“Decarbonization is a paramount objective for us, not only for the oil and gas industry but also for challenging sectors like cement and steel. It’s crucial to demonstrate that a collaborative approach is the key,” said Karim Badawi Director of SLB in the Middle East and North Africa during the East Mediterranean Gas Forum’s workshop. He highlighted the company’s cooperation with Zero Emission Greenfield (ZEG) and Genvia companies in developing compact clean hydrogen plants that produce hydrogen without emitting greenhouse gases.
Referring to the company’s new logo, Badawi noted that it meant to express the SLB’s commitment to net zero emissions.
“Being a global technology company, SLB is meant to strengthen its position as a driving energy innovation for a balanced planet. Our company is committed to assisting our partners around the world to decarbonize and meet the net zero targets and beyond for a better future,” he noted.
Like many other companies, SLB works to reach net zero by 2050. But what is more important is to continue removing megatons of CO2 going into the environment as Badawi stated.
“Obviously, oil and Gas will remain part of the energy mix in the future. Hence, the focus of technological innovation would be on the oil and gas of lower carbon footprint.
“Decarbonization strategies have multiple elements, the CCUS is part of it. Our role is to help each organization identify the idealist pathway with different sources and the best solution in terms of decarbonization through digital monitoring and modeling before going into the deployment of idealist technologies.
He pointed out that SLB has decided to focus on five key areas;
1-providing CCUS solutions to industrial partners,
2- Commercializing an efficient solid oxide electrolyzer technology to produce clean hydrogen,
3- Deploying a reliable long duration and cost-effective energy storage system,
4- Deploying a sustainable direct lithium extraction and production process for faster, on-demand, and scalable battery-grade lithium production,
5-Providing low carbon, high-efficiency systems to heat and cool buildings via geo-energy and geothermal technology.
Another strategy to expedite decarbonization is Carbon Capture and Storage (CCS), a strategy that is extensively discussed by Worley, an Australian energy service company.
Nathon Smith the Director of Engineering Technology at Worley made a presentation during the EMGF Workshop in which he reviewed some of the contemporary carbon capture technologies, delving into intricate details such as feed quality, capture costs, and the factors influencing the overall cost of implementing these technologies.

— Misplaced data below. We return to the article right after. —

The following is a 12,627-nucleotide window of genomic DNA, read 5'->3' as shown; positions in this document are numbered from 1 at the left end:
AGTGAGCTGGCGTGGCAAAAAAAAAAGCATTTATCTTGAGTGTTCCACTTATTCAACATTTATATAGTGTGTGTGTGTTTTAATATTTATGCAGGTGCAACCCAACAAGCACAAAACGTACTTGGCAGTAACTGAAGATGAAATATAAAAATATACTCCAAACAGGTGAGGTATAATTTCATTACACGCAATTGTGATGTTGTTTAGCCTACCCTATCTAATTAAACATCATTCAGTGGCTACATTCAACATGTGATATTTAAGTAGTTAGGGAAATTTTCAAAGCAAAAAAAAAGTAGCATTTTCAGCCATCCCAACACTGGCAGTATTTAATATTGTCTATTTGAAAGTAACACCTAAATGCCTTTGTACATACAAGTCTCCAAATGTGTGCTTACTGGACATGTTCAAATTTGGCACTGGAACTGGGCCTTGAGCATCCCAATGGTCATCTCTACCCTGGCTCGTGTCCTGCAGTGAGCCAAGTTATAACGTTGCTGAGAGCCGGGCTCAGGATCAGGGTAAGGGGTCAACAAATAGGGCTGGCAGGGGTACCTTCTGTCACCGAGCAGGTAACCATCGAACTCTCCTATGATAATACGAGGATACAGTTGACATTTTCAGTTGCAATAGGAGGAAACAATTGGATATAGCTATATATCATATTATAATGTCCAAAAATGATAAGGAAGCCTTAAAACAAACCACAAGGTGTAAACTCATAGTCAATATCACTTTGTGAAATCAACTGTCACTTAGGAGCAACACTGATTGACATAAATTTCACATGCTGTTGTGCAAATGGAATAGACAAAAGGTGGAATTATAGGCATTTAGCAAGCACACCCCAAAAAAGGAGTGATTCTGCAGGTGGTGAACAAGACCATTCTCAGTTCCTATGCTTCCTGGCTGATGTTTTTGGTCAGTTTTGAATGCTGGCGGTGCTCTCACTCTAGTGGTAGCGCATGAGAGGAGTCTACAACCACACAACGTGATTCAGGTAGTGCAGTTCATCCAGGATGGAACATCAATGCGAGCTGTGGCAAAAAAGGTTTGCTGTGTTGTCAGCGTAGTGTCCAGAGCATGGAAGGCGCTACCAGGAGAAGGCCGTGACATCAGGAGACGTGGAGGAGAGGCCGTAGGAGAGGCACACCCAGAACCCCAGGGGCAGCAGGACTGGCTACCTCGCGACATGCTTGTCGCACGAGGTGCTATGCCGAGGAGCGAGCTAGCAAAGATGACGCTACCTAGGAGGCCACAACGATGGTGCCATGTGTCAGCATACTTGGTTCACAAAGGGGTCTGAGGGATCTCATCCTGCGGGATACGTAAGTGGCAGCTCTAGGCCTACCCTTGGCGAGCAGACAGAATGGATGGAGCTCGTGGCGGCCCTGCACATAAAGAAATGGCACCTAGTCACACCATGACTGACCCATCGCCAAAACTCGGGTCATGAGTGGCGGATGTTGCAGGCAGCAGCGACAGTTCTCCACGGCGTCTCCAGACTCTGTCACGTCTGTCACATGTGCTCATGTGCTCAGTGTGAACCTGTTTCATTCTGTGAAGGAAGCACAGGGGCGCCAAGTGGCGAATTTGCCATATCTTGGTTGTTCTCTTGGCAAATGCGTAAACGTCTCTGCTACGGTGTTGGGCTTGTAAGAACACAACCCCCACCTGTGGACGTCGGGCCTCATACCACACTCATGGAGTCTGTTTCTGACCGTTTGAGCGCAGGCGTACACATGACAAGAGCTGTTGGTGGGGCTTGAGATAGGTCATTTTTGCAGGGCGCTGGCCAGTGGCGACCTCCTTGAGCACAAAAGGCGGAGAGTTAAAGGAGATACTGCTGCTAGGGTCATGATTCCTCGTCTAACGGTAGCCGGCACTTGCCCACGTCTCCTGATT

In the presentation entitled “Carbon Capture Technology Routes and Projection of Future Abatement Costs”, Smith noted that Worley aims to strike a balance between cost-effectiveness and the environmental impact of carbon capture technologies. The Australian company explored the factors that influence the cost of carbon capture and provided insights into potential cost reductions that could be achieved through technological advancements and increased Technology Readiness Levels (TRLs).
“We will discuss how costs can vary depending on the maturity of the technology partner you engage with. It is important to recognize that not all CO2 sources are the same, and it’s crucial to address highly concentrated CO2 sources early on your abatement journey,” he explained.
Smith emphasized the significance of immediate implementation of such technology, as the benefits of carbon capture outweigh the waiting period for further cost reductions.
“Some forums are waiting for tomorrow’s technology for carbon capture. The point I’d like to raise is that there are numerous costs beyond the inside battery level (ISBL), and the subtleties associated with the technologies you choose have minimal impact on the total cost of abatement,” stated Smith.
“When you think about the price of technology, there’s going to be some OPEX wins and there’s going to be some CAPEX wins, but they’re going to be largely around the ISBL rather than things like CO2 compression, dehydration, some of the heat harvesting associated with the process. So, we need to be mindful of waiting for tomorrow for technology to save us. Because there’s so much cost locked up outside of the ISBL that you may never get the job done,” he continued.
While it is understandable to consider potential cost reductions before implementing carbon capture technology, waiting for such reductions may not always be advantageous, he added.